According to Fahmy, Egypt is committed to stopping the smuggling even though he contends the problem is "exaggerated." And to back up that assertion, the Egyptians are currently negotiating an agreement with Israel that will call for them to police the border so Israel can safely pull out.


At the same time, rather than disband the Hamas and Islamic Jihad terror groups, not to mention his own Al Aksa Martyrs Brigade, Palestinian President Mahmoud Abbas is trying to co-opt them. Egypt has played a key role in that story as well, hosting conferences between the Palestinian factions. And even though the stated goal is a cease-fire, the result has been a legitimization of the terrorists.


But the conflict is fueled by hatred as much as by explosives.


And Egypt's record here is shaky. Cairo has been a font of anti-Semitic propaganda in recent years, with the broadcast of an odious multi-part drama based on the fraudulent "Protocols of the Elders of Zion" being just the most prominent example.


On that point, Fahmy is again reasonable, pointing out that his government, though slow to act, did disassociate itself from the show and that one of President Hosni Mubarak's top advisors publicly denounced hatred of Jews.


FALSE MORAL EQUIVALENCE
Fahmy is also quick to point to say that "both sides" are involved in "demonizing" one another.


However the moral equivalence he posits on this issue, as well as on that of violence, is a false one. The Israeli government is attempting to not only make painful sacrifices for peace, but is educating its children to believe in it. But a decade of Israeli concessions seems to have encouraged more contempt for the Jewish state, not less.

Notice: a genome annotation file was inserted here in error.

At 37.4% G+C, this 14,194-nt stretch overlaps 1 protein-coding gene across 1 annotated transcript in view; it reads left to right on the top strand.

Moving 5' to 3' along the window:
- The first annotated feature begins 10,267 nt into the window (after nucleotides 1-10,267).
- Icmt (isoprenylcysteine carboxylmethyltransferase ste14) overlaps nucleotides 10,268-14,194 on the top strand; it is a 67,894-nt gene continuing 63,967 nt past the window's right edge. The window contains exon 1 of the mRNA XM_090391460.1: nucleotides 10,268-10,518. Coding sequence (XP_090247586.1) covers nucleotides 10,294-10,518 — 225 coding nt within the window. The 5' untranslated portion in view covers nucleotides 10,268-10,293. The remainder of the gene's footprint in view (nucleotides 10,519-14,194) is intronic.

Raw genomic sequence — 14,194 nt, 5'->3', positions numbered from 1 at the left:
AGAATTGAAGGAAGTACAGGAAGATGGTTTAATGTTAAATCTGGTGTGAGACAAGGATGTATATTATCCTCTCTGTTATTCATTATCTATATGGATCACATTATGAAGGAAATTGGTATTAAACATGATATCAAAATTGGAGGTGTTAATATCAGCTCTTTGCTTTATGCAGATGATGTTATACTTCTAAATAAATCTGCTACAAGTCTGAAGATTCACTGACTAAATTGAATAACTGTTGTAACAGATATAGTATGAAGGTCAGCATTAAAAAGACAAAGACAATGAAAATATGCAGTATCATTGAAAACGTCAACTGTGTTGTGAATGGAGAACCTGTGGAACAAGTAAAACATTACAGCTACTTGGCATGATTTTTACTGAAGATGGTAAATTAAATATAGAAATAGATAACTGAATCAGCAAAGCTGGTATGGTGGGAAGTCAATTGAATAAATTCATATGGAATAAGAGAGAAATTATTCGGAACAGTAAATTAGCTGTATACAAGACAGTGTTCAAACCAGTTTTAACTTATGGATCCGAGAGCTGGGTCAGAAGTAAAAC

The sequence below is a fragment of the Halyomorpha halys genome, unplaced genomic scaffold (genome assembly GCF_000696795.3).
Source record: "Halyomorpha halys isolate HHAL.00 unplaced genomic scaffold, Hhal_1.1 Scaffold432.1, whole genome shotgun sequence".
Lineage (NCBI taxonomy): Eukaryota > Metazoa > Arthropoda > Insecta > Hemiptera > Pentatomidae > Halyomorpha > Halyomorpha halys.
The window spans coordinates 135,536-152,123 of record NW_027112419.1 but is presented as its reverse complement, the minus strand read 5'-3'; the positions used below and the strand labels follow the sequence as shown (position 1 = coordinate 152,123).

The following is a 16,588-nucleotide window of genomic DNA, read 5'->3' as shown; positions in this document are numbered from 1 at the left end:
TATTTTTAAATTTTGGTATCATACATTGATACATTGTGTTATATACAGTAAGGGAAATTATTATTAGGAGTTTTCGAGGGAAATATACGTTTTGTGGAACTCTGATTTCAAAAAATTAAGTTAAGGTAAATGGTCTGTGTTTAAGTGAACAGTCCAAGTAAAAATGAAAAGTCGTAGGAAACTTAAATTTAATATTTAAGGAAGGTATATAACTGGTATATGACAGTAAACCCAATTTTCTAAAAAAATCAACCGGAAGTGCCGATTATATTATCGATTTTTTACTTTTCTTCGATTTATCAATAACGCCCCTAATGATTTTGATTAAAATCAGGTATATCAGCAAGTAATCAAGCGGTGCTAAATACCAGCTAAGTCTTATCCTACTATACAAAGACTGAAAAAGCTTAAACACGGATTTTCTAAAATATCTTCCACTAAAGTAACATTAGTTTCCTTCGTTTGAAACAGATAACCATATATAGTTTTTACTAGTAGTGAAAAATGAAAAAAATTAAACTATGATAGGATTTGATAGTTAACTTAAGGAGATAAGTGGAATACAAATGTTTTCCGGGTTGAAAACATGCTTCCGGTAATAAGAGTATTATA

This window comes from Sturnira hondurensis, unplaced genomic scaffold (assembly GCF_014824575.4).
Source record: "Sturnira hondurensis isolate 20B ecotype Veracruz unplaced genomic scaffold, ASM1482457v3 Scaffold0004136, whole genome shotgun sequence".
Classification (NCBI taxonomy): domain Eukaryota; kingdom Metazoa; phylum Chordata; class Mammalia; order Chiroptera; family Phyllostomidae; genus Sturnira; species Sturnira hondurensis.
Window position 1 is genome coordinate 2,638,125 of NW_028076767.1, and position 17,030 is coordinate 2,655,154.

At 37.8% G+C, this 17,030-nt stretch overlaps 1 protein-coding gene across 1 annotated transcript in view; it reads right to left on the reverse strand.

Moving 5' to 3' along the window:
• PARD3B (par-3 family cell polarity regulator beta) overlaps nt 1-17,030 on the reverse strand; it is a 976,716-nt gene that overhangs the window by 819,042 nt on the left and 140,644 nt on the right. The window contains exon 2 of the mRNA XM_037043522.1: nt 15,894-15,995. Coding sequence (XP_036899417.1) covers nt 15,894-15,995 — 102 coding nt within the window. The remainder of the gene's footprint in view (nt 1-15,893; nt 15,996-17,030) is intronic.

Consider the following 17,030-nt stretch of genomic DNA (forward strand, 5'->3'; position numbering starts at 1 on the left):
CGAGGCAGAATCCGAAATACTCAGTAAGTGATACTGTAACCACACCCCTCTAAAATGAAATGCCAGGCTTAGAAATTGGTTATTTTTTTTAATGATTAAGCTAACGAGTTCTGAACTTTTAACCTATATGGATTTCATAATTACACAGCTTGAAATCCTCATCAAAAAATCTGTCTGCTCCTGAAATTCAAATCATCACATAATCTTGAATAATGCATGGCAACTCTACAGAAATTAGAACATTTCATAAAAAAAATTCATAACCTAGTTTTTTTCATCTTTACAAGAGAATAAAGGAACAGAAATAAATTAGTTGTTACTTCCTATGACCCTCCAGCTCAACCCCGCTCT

The Palestinians, and much of the Arab world, continue to act as if Israel's presence will eventually be extinguished either through armed struggle or being swamped by the so-called "right of return." Fahmy's reassurances will mean nothing unless the Palestinians change their tune.


And the last thing Jews need to do is to take his advice and call for Washington to repeat past mistakes and become more directly involved in the negotiations. Fahmy, who sees the actions of former President Jimmy Carter as the ideal version of American diplomacy, says that "U.S. leverage must be used" to bring about a solution.


The Palestinians are hoping that they can recreate the Oslo dynamic of ceaseless American pressure on Israel to make concessions. But to do that is to take the first step down the road to another few years of horrible violence.


What must happen is for Egypt and the rest of the Arab world to finally start educating its people to accept Israelis, not hate them. And they must tell the Palestinians that they must forget about trying to start up the war again later this year.


The point is, if it were just a matter of peace with men like Nabil Fahmy, the conflict might have ended decades ago. Peace with the cold-blooded killers of Hamas is another thing altogether.

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JWR contributor Jonathan S. Tobin is executive editor of the Philadelphia Jewish Exponent. Let him know what you think by clicking here.